Low Light Photography 3

For whatever reason this scene always seems to at least mildly challenging. Here we can really start to see the softness that I'm talking about with the HTC 10, as the white pillar "bleeds" a bit into the brick wall exterior of Knudsen Hall. Detail on the iPhone 7 and 7 Plus remains comparable to the iPhone 6s Plus, but with noticeably less noise. The Galaxy S7 manages to deliver similar levels of detail to the iPhone 7, but it definitely oversaturates the red brick colors which might be appealing but really isn't accurate when you look at the RAW reference. The noise reduction on the Galaxy S7 is noticeably splotchier here and gets much worse if you look at the top right quarter of the photo. I would actually say the iPhone 7 outperforms just about everything here but the LG G5, which has better detail but a really strange color rendition.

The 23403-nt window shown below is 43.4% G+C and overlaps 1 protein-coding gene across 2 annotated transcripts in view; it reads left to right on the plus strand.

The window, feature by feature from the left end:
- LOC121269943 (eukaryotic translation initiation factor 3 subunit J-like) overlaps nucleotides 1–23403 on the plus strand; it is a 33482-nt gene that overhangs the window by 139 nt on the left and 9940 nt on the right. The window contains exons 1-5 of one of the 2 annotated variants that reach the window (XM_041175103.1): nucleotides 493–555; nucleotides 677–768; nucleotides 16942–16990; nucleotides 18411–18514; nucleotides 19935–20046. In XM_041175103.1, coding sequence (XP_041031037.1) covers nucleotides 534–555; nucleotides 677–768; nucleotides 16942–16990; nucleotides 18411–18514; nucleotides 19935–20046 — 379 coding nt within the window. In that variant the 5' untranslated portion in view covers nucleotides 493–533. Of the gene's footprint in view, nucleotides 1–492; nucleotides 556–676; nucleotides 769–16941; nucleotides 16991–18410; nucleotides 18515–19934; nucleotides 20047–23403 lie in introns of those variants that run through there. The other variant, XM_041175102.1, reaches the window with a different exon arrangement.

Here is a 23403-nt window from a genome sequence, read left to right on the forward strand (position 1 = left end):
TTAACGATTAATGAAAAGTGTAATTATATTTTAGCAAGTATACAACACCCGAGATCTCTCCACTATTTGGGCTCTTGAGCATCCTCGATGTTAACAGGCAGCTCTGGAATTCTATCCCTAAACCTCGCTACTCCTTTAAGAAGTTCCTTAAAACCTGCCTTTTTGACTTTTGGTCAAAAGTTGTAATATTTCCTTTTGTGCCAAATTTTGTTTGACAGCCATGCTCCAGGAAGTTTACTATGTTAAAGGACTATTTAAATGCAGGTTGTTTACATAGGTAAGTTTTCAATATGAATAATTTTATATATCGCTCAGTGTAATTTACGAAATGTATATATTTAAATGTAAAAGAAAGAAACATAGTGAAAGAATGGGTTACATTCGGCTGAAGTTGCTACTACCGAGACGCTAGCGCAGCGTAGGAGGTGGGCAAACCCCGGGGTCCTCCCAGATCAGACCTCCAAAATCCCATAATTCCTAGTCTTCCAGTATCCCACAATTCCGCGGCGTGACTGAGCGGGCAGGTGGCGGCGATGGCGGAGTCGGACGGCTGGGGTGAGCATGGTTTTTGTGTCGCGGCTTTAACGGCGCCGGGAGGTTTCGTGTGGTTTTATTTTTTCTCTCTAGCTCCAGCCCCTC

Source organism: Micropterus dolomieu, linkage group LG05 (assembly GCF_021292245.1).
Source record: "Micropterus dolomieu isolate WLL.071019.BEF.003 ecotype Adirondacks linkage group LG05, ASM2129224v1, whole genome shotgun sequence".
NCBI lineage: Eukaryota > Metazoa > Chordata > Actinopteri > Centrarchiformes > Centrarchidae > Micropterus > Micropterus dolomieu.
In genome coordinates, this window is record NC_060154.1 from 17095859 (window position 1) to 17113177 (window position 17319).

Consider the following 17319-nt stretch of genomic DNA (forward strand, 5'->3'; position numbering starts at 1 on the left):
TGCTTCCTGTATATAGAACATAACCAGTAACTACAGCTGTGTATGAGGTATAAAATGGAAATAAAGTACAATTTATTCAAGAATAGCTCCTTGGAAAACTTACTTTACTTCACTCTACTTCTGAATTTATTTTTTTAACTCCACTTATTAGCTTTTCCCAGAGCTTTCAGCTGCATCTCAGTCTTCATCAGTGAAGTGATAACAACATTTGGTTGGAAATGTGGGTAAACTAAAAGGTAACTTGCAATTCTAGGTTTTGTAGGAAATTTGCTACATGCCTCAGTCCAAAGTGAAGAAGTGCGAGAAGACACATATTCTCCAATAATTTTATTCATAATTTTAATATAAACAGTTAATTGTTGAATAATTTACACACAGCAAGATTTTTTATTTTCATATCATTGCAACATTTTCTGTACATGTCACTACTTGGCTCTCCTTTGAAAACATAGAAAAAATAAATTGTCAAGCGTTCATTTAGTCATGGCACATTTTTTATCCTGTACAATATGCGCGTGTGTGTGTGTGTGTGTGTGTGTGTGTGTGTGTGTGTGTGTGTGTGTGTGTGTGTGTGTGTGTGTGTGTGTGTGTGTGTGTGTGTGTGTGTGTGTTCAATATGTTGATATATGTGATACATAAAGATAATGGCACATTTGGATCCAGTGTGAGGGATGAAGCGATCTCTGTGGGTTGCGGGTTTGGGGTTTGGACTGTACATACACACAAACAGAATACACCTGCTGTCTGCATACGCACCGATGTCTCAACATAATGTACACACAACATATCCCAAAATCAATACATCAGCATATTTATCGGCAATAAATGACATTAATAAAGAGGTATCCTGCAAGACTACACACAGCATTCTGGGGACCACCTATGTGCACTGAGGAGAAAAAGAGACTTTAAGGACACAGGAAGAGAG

Overall, the iPhone 7 camera is impressive and I would argue is holistically a better camera for still photos than the Galaxy S7 on the basis of more accurate color rendition, cleaner noise reduction, and lack of aggressive sharpening. It may not be as lightning fast as the Galaxy S7 or have as many party tricks, but what it does have is extremely well executed. The HTC 10 is definitely better than the iPhone 7 at delivering sheer detail when only comparing the 28mm focal length camera, but the post-processing has a tendency to bleed colors in low light which sometimes causes the images to look a bit soft. In daytime the iPhone 7 Plus' 56mm equivalent camera helps to keep it well ahead of the curve when it comes to sheer detail and really is a revelatory experience after years of using smartphone cameras that have focal lengths as short as 22mm and can't really capture what the eye sees. However, in low light the sensor size deficit really starts to become obvious. I suspect the Pixel and Pixel XL will make this especially clear. If there's really no room to go up the ladder in sensor size, Apple really needs to consider some radical approaches to improving sensor sensitivity such as RWB pixel layouts or using the dual camera for an oversampling scheme.

Camera Architecture and UX Video Performance